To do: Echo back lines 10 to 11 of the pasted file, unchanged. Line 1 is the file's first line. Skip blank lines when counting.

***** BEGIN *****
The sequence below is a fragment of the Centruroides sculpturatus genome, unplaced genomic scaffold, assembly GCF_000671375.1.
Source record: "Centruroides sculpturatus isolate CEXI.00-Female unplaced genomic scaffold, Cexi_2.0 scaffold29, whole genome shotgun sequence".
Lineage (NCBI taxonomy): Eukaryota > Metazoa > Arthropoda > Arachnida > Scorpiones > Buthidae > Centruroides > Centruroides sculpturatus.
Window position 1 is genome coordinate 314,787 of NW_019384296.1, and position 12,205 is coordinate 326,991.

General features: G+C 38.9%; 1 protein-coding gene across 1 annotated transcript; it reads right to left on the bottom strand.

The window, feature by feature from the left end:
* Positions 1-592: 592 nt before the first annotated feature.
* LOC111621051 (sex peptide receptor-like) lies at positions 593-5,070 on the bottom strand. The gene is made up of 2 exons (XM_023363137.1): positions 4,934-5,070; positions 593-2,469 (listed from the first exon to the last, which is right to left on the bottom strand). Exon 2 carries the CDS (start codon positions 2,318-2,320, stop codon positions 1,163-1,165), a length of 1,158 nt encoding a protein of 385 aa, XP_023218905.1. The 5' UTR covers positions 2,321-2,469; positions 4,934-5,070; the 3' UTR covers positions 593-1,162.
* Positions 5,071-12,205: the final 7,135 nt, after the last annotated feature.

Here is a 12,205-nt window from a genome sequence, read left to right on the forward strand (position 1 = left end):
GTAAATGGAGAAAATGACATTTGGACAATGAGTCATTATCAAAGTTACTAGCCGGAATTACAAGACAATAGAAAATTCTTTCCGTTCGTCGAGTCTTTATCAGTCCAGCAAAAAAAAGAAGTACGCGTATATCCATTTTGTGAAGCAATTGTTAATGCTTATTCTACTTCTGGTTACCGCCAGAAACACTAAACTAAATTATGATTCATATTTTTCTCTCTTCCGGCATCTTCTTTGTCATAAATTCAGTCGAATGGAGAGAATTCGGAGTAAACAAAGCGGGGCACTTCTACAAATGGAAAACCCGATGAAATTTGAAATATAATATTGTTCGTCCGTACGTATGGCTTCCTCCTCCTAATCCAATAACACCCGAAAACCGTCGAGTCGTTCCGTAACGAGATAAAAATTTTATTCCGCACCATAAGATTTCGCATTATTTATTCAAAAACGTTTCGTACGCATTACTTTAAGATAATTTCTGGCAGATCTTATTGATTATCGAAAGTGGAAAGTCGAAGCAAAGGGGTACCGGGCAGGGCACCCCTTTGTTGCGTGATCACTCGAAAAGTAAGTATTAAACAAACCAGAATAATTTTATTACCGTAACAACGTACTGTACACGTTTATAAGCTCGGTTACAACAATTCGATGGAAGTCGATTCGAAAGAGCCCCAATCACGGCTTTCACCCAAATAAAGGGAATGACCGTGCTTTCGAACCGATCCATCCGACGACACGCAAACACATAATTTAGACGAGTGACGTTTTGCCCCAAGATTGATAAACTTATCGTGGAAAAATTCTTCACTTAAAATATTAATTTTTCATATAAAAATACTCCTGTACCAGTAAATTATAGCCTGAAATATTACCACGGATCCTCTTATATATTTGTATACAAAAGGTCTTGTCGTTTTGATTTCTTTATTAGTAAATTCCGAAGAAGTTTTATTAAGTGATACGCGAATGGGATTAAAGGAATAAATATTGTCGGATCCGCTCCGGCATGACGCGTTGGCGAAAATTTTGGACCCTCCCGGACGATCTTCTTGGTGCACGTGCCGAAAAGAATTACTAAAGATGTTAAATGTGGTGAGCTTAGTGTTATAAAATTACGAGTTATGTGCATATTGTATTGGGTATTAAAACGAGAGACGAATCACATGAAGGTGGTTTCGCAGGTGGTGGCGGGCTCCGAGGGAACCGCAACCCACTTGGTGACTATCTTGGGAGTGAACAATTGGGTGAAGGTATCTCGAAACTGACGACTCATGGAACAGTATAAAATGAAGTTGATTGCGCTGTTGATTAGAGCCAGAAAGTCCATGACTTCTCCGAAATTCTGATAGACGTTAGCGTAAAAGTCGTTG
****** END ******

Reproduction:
Here is a 12,205-nt window from a genome sequence, read left to right on the forward strand (position 1 = left end):
GTAAATGGAGAAAATGACATTTGGACAATGAGTCATTATCAAAGTTACTAGCCGGAATTACAAGACAATAGAAAATTCTTTCCGTTCGTCGAGTCTTTATCAGTCCAGCAAAAAAAAGAAGTACGCGTATATCCATTTTGTGAAGCAATTGTTAATGCTTATTCTACTTCTGGTTACCGCCAGAAACACTAAACTAAATTATGATTCATATTTTTCTCTCTTCCGGCATCTTCTTTGTCATAAATTCAGTCGAATGGAGAGAATTCGGAGTAAACAAAGCGGGGCACTTCTACAAATGGAAAACCCGATGAAATTTGAAATATAATATTGTTCGTCCGTACGTATGGCTTCCTCCTCCTAATCCAATAACACCCGAAAACCGTCGAGTCGTTCCGTAACGAGATAAAAATTTTATTCCGCACCATAAGATTTCGCATTATTTATTCAAAAACGTTTCGTACGCATTACTTTAAGATAATTTCTGGCAGATCTTATTGATTATCGAAAGTGGAAAGTCGAAGCAAAGGGGTACCGGGCAGGGCACCCCTTTGTTGCGTGATCACTCGAAAAGTAAGTATTAAACAAACCAGAATAATTTTATTACCGTAACAACGTACTGTACACGTTTATAAGCTCGGTTACAACAATTCGATGGAAGTCGATTCGAAAGAGCCCCAATCACGGCTTTCACCCAAATAAAGGGAATGACCGTGCTTTCGAACCGATCCATCCGACGACACGCAAACACATAATTTAGACGAGTGACGTTTTGCCCCAAGATTGATAAACTTATCGTGGAAAAATTCTTCACTTAAAATATTAATTTTTCATATAAAAATACTCCTGTACCAGTAAATTATAGCCTGAAATATTACCACGGATCCTCTTATATATTTGTATACAAAAGGTCTTGTCGTTTTGATTTCTTTATTAGTAAATTCCGAAGAAGTTTTATTAAGTGATACGCGAATGGGATTAAAGGAATAAATATTGTCGGATCCGCTCCGGCATGACGCGTTGGCGAAAATTTTGGACCCTCCCGGACGATCTTCTTGGTGCACGTGCCGAAAAGAATTACTAAAGATGTTAAATGTGGTGAGCTTAGTGTTATAAAATTACGAGTTATGTGCATATTGTATTGGGTATTAAAACGAGAGACGAATCACATGAAGGTGGTTTCGCAGGTGGTGGCGGGCTCCGAGGGAACCGCAACCCACTTGGTGACTATCTTGGGAGTGAACAATTGGGTGAAGGTATCTCGAAACTGACGACTCATGGAACAGTATAAAATGAAGTTGATTGCGCTGTTGATTAGAGCCAGAAAGTCCATGACTTCTCCGAAATTCTGATAGACGTTAGCGTAAAAGTCGTTG